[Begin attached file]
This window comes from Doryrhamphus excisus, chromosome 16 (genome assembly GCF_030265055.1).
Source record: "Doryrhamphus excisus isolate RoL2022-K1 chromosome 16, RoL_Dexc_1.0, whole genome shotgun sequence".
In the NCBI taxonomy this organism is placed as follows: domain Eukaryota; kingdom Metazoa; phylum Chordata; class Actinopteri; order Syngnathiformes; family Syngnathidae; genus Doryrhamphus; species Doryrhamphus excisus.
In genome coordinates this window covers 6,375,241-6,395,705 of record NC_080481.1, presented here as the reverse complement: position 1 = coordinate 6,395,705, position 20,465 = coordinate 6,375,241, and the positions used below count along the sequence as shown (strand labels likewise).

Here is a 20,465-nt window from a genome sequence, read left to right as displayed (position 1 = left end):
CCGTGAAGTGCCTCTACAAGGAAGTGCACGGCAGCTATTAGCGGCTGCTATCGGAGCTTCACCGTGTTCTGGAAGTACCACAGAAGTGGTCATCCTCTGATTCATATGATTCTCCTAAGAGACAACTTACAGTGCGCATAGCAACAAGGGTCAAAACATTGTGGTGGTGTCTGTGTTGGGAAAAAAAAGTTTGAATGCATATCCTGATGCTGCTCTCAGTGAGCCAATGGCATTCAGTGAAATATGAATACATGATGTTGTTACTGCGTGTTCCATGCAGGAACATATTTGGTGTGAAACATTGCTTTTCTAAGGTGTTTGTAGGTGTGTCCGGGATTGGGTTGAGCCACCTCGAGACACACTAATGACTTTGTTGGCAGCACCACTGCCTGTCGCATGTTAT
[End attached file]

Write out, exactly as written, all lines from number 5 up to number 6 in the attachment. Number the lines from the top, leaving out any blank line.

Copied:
Here is a 20,465-nt window from a genome sequence, read left to right as displayed (position 1 = left end):
CCGTGAAGTGCCTCTACAAGGAAGTGCACGGCAGCTATTAGCGGCTGCTATCGGAGCTTCACCGTGTTCTGGAAGTACCACAGAAGTGGTCATCCTCTGATTCATATGATTCTCCTAAGAGACAACTTACAGTGCGCATAGCAACAAGGGTCAAAACATTGTGGTGGTGTCTGTGTTGGGAAAAAAAAGTTTGAATGCATATCCTGATGCTGCTCTCAGTGAGCCAATGGCATTCAGTGAAATATGAATACATGATGTTGTTACTGCGTGTTCCATGCAGGAACATATTTGGTGTGAAACATTGCTTTTCTAAGGTGTTTGTAGGTGTGTCCGGGATTGGGTTGAGCCACCTCGAGACACACTAATGACTTTGTTGGCAGCACCACTGCCTGTCGCATGTTAT